A letter sent to Malibu parents indicates that the district also authorized the use of strychnine, a poison that has no antidote—which is why it's popular with mystery writers and real life murderers—and a reputation for decimating wildlife. It is a well-documented frequent cause of secondary poisoning in cats and dogs, and species like coyotes and bobcats.

Parents, community members, and activists—including volunteers from Poison Free Malibu, rushed to protest. The district successfully headed off the opposition by arranging for the pesticides to be applied two hours before the stated time.

Then, in the words of the Malibu Times, "the firestorm began."

The article quotes a letter from Malibu Mayor John Sibert:

“As you well know, the City Council unanimously supported a statement against the use of rodenticides and other poisons for pest control in the city,” reads an email sent last week from Malibu Mayor John Sibert to [SMMUSD Superintendent Sandra Lyon] and shared with The Malibu Times.

“To have the school district ignore these efforts and plan an extensive fumigation and poison program on the MHS fields, particularly during the school year when they are in use, is extremely disturbing,” the letter continued. “I hope you would hold off on this and consider other alternatives. The city and, I’m sure, Poison Free Malibu is willing to help. Let me know if you are willing to consider other options.”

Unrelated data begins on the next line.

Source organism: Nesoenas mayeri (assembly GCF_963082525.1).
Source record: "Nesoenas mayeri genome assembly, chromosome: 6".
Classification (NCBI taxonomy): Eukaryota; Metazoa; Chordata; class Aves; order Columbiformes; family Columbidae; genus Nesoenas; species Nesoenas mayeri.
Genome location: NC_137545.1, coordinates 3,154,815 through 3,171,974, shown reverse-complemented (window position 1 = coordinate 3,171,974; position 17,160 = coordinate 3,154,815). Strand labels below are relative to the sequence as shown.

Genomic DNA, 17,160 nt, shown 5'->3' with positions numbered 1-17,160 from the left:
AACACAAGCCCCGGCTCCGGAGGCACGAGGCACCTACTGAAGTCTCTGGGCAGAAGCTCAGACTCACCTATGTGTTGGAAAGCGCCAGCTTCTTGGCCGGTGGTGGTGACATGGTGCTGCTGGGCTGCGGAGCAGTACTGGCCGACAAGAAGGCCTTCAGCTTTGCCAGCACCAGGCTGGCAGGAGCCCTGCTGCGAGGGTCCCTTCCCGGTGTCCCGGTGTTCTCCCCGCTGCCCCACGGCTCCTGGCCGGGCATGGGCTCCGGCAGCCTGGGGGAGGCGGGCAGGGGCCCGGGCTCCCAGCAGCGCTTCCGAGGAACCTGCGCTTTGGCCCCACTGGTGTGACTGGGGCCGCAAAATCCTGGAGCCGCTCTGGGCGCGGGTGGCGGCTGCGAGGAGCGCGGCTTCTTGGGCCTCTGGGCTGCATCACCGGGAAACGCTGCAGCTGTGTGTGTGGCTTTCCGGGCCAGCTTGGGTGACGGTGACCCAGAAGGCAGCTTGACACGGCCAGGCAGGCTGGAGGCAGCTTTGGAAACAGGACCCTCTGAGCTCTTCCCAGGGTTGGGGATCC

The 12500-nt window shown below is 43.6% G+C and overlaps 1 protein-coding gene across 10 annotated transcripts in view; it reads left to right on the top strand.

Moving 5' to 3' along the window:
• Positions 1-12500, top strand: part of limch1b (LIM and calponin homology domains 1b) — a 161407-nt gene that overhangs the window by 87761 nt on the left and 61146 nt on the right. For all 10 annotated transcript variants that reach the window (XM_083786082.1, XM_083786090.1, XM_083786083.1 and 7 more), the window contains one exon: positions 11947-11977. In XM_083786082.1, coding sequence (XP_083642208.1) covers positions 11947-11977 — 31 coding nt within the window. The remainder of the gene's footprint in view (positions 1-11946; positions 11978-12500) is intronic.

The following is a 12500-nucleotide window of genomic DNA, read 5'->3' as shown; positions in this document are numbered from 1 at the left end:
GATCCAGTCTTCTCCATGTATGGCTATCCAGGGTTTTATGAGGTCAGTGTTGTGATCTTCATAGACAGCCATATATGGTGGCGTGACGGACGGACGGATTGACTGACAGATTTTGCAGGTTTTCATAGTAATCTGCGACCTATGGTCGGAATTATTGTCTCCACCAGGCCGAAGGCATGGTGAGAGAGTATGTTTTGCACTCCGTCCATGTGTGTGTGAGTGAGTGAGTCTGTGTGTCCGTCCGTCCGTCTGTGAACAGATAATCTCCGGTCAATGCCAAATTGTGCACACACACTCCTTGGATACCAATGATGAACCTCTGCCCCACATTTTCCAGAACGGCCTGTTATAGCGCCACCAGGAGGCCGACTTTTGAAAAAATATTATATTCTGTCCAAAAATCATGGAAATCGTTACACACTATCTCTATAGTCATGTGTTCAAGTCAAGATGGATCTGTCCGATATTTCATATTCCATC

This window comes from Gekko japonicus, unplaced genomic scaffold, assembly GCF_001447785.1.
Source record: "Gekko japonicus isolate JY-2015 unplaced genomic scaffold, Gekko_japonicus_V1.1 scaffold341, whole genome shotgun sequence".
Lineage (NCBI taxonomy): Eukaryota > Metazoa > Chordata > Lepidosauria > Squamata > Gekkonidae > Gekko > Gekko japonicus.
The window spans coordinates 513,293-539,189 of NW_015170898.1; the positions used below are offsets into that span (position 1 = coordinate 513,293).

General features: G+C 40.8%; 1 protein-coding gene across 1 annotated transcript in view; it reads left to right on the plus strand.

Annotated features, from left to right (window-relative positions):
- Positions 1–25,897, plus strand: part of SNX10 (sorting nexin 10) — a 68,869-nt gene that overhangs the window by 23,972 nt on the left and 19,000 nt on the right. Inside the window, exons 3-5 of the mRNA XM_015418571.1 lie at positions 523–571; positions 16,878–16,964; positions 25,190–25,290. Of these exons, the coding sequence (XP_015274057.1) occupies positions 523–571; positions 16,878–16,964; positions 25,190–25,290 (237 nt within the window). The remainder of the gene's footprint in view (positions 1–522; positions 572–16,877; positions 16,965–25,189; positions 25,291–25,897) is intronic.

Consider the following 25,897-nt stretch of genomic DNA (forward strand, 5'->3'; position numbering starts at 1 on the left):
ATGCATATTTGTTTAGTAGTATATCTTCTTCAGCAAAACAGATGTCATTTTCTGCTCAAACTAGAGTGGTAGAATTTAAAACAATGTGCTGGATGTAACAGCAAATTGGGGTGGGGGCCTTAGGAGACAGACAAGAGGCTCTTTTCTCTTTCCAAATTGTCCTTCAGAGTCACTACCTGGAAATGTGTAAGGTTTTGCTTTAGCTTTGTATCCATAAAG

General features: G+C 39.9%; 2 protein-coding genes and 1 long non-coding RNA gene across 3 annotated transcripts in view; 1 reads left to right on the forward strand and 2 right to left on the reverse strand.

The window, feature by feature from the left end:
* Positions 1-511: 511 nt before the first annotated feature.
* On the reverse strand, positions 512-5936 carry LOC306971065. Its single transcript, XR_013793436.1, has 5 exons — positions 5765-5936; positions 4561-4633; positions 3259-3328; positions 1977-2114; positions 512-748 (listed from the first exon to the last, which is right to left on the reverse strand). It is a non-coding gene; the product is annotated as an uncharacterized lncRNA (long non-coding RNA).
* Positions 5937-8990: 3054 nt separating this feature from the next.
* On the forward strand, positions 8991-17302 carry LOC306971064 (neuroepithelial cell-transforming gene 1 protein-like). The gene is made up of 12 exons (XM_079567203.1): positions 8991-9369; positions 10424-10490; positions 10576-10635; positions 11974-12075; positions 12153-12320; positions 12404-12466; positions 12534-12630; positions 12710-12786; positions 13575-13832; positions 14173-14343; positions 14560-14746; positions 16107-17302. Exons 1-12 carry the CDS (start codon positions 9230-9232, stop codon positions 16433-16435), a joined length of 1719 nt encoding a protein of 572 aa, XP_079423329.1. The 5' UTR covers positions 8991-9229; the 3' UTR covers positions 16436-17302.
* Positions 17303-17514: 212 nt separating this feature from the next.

Apparently, the district wasn't willing.

The only Malibu resident on the SMMUSD board, Craig Foster,  "tried to find compromise among parents and the district," according to The Malibu Times. Here's a quote:

“I expect that all of us share two beliefs. First, we believe that our children should be free to play on our schools’ fields, safe from pest-related injury. Second, we believe that our pest management should be mindful and honor the delicate nature of our shared ecosystem. I am not happy that the treatment is going ahead and I know I am far from alone in my upset. However, given where we are right now, I believe this is the choice that best meets all of our responsibilities.

His words might have carried more weight if the photo below wasn't the example of the risk of "pest-related injury" that the district provided for the article:

There it is, dear reader, the SMMUSD's justification for poisoning a large section of the Malibu High School campus: a pair of gopher holes. Oh, the horror! Here at the Malibu Post we're at a loss to know why a couple of traps and a shovel weren't used to deal with the problem. Photo: SMMUSD via The Malibu Times

We aren't living in that happy delusional mid-century era when the schools were built and Du Pont promised us "better living through modern chemistry."